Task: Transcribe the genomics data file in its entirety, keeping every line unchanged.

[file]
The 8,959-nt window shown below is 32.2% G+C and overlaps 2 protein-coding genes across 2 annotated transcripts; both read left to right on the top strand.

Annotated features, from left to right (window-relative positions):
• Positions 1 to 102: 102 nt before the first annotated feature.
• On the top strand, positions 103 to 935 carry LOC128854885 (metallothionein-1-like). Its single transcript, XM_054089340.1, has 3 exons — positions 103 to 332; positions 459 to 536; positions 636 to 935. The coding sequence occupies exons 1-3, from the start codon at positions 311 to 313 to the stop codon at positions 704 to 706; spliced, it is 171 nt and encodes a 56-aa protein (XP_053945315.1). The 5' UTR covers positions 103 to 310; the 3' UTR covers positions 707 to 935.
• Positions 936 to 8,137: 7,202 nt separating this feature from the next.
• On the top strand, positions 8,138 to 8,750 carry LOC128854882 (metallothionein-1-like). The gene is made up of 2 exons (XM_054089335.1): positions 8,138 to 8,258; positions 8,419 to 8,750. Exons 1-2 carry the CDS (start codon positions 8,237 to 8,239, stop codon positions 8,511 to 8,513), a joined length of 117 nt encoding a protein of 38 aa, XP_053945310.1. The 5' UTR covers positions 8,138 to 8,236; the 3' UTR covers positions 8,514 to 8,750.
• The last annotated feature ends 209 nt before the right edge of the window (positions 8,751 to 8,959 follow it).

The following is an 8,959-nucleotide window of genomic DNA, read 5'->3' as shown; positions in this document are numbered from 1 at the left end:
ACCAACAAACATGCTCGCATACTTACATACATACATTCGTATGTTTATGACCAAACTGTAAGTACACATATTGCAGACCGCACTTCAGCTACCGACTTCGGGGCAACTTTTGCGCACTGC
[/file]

The 8,959-nt window shown below is 32.2% G+C and overlaps 2 protein-coding genes across 2 annotated transcripts; both read left to right on the top strand.

Annotated features, from left to right (window-relative positions):
• Positions 1 to 102: 102 nt before the first annotated feature.
• On the top strand, positions 103 to 935 carry LOC128854885 (metallothionein-1-like). Its single transcript, XM_054089340.1, has 3 exons — positions 103 to 332; positions 459 to 536; positions 636 to 935. The coding sequence occupies exons 1-3, from the start codon at positions 311 to 313 to the stop codon at positions 704 to 706; spliced, it is 171 nt and encodes a 56-aa protein (XP_053945315.1). The 5' UTR covers positions 103 to 310; the 3' UTR covers positions 707 to 935.
• Positions 936 to 8,137: 7,202 nt separating this feature from the next.
• On the top strand, positions 8,138 to 8,750 carry LOC128854882 (metallothionein-1-like). The gene is made up of 2 exons (XM_054089335.1): positions 8,138 to 8,258; positions 8,419 to 8,750. Exons 1-2 carry the CDS (start codon positions 8,237 to 8,239, stop codon positions 8,511 to 8,513), a joined length of 117 nt encoding a protein of 38 aa, XP_053945310.1. The 5' UTR covers positions 8,138 to 8,236; the 3' UTR covers positions 8,514 to 8,750.
• The last annotated feature ends 209 nt before the right edge of the window (positions 8,751 to 8,959 follow it).

The following is an 8,959-nucleotide window of genomic DNA, read 5'->3' as shown; positions in this document are numbered from 1 at the left end:
ACCAACAAACATGCTCGCATACTTACATACATACATTCGTATGTTTATGACCAAACTGTAAGTACACATATTGCAGACCGCACTTCAGCTACCGACTTCGGGGCAACTTTTGCGCACTGC